The One Mistake You're Making With Your Gratitude Journal + An Easy Fix
Gratitude journaling, as the name suggests, is the process of writing down the things you're grateful for. Those who practice it regularly may feel less stressed, more positive, and more selfless after they shut the page.
Flip open anyone's gratitude journal and you're sure to find writing on the highlights of life—a great meal, a compliment from a friend, a beautiful sunset—but not too much on the stressful stuff. Well, according to Wendy Suzuki, Ph.D., a brain plasticity researcher and professor of neural science at New York University, there's good reason to balance out your journal with setbacks, too.
Here's how Suzuki recommends tweaking your gratitude practice in the name of mental wellness and stress relief.
Why you should include "negative" experiences in your gratitude journal.
Suzuki's upcoming book, Good Anxiety: Harnessing the Power of the Most Misunderstood Emotion, is all about how stressors and setbacks can be used as positives, moving us forward toward more self-awareness and success down the line.
Emotions that we often perceive as negative—fear, worry, anger—after all, have lessons to teach us, too. And by recognizing them as instructive feelings, not just things to be swept under the rug, Suzuki says that you can learn a lot about yourself. "What is fear teaching me about what I value? What is worry telling me about my life and what is going right and what is going wrong and what my dream is? If I approach those emotions as protective and informative, I have a very different way of dealing with them," she tells mbg.
Expressing gratitude for these emotions is one way to reframe your perspective on them. Suzuki, who keeps a daily gratitude journal, explains that she now includes setbacks as well as successes, and it's switched her perspective on fear and anxiousness from "that thing I never wanted to have to that thing I needed."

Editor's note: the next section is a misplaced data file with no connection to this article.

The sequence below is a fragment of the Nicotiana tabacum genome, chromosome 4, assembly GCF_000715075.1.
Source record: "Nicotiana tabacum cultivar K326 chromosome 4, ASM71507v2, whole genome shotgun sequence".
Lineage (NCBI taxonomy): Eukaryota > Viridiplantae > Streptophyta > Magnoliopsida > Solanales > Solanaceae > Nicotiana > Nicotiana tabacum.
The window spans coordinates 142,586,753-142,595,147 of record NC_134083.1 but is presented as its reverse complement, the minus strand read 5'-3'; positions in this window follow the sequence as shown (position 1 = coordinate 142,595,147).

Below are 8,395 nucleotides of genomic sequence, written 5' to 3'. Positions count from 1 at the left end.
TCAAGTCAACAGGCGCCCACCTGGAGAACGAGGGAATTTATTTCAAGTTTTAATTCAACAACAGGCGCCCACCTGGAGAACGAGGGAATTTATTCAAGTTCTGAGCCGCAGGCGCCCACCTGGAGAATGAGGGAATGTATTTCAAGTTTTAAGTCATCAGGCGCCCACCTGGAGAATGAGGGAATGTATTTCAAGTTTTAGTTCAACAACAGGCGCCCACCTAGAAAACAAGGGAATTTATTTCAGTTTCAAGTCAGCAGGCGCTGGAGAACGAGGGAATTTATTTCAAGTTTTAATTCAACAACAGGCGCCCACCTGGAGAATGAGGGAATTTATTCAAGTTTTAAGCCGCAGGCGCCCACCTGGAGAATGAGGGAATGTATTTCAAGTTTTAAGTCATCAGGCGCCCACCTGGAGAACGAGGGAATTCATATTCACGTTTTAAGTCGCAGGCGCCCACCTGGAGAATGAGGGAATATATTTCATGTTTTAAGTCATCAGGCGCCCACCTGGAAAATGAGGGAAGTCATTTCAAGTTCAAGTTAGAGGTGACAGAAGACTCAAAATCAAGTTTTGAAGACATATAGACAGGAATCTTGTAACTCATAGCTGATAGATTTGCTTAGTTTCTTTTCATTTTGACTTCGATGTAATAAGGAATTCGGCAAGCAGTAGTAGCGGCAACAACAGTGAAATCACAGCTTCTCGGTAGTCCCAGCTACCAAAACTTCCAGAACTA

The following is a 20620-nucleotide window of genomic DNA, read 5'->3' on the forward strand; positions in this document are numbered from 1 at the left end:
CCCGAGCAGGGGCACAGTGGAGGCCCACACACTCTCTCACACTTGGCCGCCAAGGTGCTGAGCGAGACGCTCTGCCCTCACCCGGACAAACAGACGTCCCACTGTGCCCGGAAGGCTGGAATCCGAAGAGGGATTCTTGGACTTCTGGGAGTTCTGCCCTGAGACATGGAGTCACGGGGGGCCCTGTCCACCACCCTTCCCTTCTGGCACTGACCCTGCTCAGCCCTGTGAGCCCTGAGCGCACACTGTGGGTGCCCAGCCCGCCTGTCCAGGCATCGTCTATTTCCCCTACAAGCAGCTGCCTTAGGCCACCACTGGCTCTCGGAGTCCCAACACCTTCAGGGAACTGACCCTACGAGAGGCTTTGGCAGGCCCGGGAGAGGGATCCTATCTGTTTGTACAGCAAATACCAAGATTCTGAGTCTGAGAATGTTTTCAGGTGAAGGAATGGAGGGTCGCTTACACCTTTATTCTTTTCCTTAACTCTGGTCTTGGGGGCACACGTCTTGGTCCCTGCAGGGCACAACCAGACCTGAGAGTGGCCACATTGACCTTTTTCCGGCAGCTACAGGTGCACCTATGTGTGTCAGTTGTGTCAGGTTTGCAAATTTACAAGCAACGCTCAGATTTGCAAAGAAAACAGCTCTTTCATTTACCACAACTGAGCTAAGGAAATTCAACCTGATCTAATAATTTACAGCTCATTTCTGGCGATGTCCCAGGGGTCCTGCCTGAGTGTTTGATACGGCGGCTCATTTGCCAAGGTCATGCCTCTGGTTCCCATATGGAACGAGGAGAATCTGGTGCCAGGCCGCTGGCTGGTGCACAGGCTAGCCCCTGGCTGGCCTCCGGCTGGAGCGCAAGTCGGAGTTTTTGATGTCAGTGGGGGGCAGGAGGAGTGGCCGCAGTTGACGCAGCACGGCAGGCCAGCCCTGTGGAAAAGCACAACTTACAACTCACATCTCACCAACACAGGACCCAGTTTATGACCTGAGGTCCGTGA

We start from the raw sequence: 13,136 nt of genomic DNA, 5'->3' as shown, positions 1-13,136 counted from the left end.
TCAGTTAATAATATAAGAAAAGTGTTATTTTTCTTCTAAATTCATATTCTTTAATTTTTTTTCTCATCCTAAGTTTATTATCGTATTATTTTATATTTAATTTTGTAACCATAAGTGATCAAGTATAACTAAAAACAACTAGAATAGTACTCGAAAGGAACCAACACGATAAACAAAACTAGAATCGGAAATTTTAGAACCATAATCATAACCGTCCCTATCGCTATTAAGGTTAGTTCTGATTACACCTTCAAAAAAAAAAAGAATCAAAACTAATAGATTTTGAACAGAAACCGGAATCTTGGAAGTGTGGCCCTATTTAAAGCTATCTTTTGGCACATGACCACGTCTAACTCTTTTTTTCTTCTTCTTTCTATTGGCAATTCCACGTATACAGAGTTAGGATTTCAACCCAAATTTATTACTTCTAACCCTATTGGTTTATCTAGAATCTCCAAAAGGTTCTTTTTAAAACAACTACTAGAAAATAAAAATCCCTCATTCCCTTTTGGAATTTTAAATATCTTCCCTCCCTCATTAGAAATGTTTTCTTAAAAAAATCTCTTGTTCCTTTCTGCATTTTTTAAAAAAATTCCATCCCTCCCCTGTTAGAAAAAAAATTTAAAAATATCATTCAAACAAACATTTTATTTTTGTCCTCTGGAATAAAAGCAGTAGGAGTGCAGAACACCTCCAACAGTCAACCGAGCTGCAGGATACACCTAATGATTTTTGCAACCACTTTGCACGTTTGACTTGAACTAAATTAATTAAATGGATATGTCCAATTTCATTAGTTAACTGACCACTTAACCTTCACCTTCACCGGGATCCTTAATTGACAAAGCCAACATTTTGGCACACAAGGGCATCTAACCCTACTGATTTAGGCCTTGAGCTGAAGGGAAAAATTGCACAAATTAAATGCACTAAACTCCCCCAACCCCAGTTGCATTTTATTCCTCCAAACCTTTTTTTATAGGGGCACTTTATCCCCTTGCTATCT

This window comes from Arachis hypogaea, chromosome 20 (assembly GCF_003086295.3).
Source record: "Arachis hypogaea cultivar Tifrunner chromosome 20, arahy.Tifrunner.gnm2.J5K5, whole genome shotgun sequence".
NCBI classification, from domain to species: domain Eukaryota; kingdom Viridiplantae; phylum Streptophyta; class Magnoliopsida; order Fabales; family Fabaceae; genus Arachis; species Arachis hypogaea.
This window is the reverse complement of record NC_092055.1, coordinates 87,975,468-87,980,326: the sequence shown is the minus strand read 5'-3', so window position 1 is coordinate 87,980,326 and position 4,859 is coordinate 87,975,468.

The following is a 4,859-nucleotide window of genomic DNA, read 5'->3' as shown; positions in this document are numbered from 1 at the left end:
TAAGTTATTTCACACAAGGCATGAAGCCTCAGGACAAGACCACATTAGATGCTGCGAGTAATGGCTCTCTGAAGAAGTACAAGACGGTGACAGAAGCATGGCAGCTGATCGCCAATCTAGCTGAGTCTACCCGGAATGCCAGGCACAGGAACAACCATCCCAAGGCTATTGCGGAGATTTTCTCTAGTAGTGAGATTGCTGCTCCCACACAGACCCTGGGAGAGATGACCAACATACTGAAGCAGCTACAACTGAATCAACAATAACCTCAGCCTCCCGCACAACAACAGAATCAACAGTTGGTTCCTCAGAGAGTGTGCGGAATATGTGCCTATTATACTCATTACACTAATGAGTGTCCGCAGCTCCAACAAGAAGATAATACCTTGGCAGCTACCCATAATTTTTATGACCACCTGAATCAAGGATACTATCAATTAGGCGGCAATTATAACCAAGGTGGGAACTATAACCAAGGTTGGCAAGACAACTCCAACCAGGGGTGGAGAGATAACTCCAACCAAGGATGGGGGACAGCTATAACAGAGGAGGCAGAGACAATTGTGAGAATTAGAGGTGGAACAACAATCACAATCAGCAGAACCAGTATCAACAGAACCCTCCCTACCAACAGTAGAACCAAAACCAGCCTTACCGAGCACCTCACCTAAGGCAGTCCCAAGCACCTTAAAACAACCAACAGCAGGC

A new view on stress.
This practice rings in an important point: Stress isn't all bad. Evolutionarily speaking, it exists to help us prepare to deal with challenges, and researchers continue to find that it's healthy and protective in small doses.
"Stress is not an anchor. It is the wind in our sails," Suzuki says. "It keeps us going forward; it keeps us motivated. I've given the best talks of my career when I was a little bit afraid."
It's when stress begins to add up that it becomes a problem. "It is not a good outcome for either your body or your brain if you have high levels of stress all the time," she explains, as prolonged stress keeps the sympathetic nervous system in a state of high alert.
When activated, this system increases heart rate, constricts blood vessels, and raises blood pressure. These reactions can help us out in the face of threats, but they're not things you want going on for an extended period of time.
But in a world filled with stressful headlines, constant pings, and long to-do lists, it's only natural to feel on edge often. That's why having a good stress management routine is so important. Practices like gratitude journaling (on positives and negatives) can help calm the stress response, as can in-the-moment tools like breathwork, meditation, and mindful awareness. High-quality calming supplements can also help support your body in the journey back to a healthy baseline.*
The bottom line.
While it's tempting to only have gratitude for the high points of life, there's good reason to express thanks for the challenging stuff, too. In doing so, you'll start to reframe stress as something that you need (in doses, at least) to show up as your best self.
Emma Loewe is the Senior Sustainability Editor at mindbodygreen and the author of Return to Nature: The New Science of How Natural Landscapes Restore Us. She is also the co-author of The Spirit Almanac: A Modern Guide To Ancient Self Care, which she wrote alongside Lindsay Kellner.
Emma received her B.A. in Environmental Science & Policy with a specialty in environmental communications from Duke University. In addition to penning over 1,000 articles on mbg, her work has appeared on Bloomberg News, Marie Claire, Bustle, and Forbes. She has covered everything from the water crisis in California to the rise of urban beekeeping to a group of doctors prescribing binaural beats for anxiety. She's spoken about the intersection of self-care and sustainability on podcasts and live events alongside environmental thought leaders like Marci Zaroff, Gay Browne, and Summer Rayne Oakes.